Conflict of Cultures - Joédson Alves (Amazon, Brazil / July 2020)
Photo: Conflict of Cultures – Joédson Alves (Amazon, Brazil / July 2020)

What are the core principles and ethics of Photography 4 Humanity?

Photography 4 Humanity was created as an international initiative that calls on photographers around the world to bring to life the power of human rights through their images, highlighting the most compelling photos — illustrating courage, despair, hope, injustice, compassion, human rights failures or victories in ways small and large.  It is our belief that these images will serve to inspire people to personally get involved and take a stand for human rights.​

We also believe that photography should be democratic, that both amateur and professional photographers alike should be encouraged and inspired to participate, because we wanted to empower everyone to help promote human rights – wherever they are, by taking the time to capture a compelling human rights image – and share it with the world.

Protest Embrace - Louis Mack (Paris, France / June 2020)
Photo: Protest Embrace – Louis Mack (Paris, France / June 2020)

What do you see as the power of photography and its place in today’s society? Have you always believed it to be a tool for change and inspiration?

Now that most people can easily take high-quality photos on their phones, and so many people have access to social media, we believe this is an amazing time and opportunity for photographers from around the world to take a stand for human rights with their photos.  One only has to think of the image of the little boy in Aleppo sitting in an ambulance bloodied from a Syrian bomb, or see images of children locked in cages at the US and Mexico border, to understand the power of photography. We believe that images are like facts, they are very difficult to ignore.

Faith - Sharwar Hossain Apo (Mawa, Bangladesh / May 2020)
Photo: Faith – Sharwar Hossain Apo (Mawa, Bangladesh / May 2020)

Why do you think Photography 4 Humanity resonates so well globally?

We believe Photography 4 Humanity resonates because there is no barrier to entry, we welcome any photographer, from anywhere, to help tell their stories and share their images that capture a range of human rights issues and triumphs.

In your opinion, what allows photography to transcend borders and build connections in a way other mediums may not?

Photography has the ability to transcend borders because it allows people to see the world from different points of view they never knew existed, in a frozen moment. It also has the ability to provoke emotion and generate instant empathy, as people can relate to genuine human emotion and are affected by the powerful stories being told when they see it.

Covid-19 Funeral - Totok Wijayanto (Jakarta, Indonesia / July 2020)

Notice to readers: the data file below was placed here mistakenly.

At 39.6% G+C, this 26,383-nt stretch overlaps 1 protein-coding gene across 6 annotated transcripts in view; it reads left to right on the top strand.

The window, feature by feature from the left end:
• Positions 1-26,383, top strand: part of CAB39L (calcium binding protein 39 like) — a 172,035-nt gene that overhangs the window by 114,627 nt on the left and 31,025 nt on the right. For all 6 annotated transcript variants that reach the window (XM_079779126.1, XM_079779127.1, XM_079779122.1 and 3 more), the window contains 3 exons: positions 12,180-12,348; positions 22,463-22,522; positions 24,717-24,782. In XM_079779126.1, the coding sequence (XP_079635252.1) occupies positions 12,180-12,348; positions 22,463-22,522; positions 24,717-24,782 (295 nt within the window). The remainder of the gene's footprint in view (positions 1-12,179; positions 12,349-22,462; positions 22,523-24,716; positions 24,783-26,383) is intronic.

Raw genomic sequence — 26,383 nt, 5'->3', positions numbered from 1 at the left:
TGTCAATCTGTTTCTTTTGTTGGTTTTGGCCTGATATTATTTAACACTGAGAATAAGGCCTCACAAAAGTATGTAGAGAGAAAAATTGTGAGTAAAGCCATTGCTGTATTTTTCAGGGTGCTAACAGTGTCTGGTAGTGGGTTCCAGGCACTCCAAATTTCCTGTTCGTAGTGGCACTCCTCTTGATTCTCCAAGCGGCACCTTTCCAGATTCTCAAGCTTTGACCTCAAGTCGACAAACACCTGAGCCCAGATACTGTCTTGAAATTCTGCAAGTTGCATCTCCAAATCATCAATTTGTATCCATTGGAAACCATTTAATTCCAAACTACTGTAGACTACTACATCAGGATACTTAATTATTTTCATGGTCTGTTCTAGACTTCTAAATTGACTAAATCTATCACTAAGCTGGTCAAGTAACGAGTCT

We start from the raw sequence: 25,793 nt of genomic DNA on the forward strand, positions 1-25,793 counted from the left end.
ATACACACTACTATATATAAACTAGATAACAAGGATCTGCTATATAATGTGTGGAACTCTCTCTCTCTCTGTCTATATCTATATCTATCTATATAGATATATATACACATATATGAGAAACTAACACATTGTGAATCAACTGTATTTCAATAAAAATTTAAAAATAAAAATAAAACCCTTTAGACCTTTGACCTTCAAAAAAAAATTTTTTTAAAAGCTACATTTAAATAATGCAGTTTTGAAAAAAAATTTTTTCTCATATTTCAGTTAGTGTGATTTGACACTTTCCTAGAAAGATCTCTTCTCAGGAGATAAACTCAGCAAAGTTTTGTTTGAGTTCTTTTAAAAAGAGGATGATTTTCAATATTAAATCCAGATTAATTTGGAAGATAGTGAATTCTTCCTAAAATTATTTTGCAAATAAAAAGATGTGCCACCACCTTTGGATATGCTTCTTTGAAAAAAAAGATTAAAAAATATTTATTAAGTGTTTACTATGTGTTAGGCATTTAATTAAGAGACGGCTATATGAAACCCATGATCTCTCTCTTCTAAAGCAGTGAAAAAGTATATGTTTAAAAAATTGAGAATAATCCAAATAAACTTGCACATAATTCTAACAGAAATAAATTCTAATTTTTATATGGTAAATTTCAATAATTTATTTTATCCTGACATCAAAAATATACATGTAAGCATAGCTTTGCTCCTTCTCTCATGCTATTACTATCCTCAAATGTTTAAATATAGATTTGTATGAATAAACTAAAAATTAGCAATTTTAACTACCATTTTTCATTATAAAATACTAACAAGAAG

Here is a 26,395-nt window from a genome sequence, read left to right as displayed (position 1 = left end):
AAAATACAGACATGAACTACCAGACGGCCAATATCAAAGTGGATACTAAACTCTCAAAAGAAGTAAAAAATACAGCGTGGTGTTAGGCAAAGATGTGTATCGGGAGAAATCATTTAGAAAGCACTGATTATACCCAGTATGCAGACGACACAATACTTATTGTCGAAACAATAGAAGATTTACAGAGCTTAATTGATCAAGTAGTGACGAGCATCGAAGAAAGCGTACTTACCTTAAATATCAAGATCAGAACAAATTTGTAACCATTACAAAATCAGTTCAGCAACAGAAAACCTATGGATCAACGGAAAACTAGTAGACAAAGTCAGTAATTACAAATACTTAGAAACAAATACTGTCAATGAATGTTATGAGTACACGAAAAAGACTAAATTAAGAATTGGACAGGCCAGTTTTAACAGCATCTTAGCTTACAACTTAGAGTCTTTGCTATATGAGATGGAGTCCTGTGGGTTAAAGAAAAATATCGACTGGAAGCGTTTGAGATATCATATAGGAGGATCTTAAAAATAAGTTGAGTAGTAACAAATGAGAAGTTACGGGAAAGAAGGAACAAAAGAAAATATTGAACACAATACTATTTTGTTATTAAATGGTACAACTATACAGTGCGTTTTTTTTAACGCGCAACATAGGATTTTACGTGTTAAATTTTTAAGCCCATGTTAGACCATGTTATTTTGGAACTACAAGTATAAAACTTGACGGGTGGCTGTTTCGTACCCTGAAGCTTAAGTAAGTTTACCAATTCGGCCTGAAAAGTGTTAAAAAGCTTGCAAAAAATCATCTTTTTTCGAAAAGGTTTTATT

Photo: Covid-19 Funeral – Totok Wijayanto (Jakarta, Indonesia / July 2020)

Creating connections through galvanizing global change and giving a platform to emerging artists are two things Photography 4 Humanity attains. How do you think you achieve these elements so well?

We’re able to authentically create powerful connections for global change because we have the ability, through our partners, to select and promote images that speak to authentic human rights issues, that are submitted by photographers who bear witness to them first-hand.  When you see a story visually, told by the very person who took the image – it’s compelling.  That’s one of the reasons we encourage all photographers to provide as much context for their images as possible, and during our award show and exhibits, we encourage videos of the photographers so they can explain the context of their images – in their own voice.

Heroes 3 - Emeke Obanor (Nigeria / January 2020)
Photo: Heroes 3 – Emeke Obanor (Nigeria / January 2020)

The inspiration for change and to act as a catalyst for people to personally get involved are two things you write as important to Photography 4 Humanity. What examples come to mind of people being moved to act?

One example that immediately comes to mind, is this year’s Top 10 Finalist image entitled “Freedom in Freedom” that depicts women in Iran celebrating at a soccer game at Azadi Stadium in Tehran. For the first time since 1980, Iranian women are allowed to watch football in the same stadium as men. For roughly 40 years, the Islamic republic had barred female spectators from football and other stadiums with clerics arguing that women must be shielded from the masculine atmosphere and the sight of semi-clad men. This shift in rules was the result of protests that gained global attention and increased public pressure on FIFA, who after years of lobbying, left open the possibility of banning Iran from qualifying matches for the 2022 World Cup.

This was a historic moment for Iranian women and very personal for photographer, Maryam Majd, a long-term sports photographer and documentarian who has fought for women’s rights and the right of women to enter the stadium in Iran for many years. In 2011, Maryam was herself arrested because she was the only Iranian female photographer to receive accreditation and an invitation by FIFA to take part in the Women’s FIFA World Cup in Germany.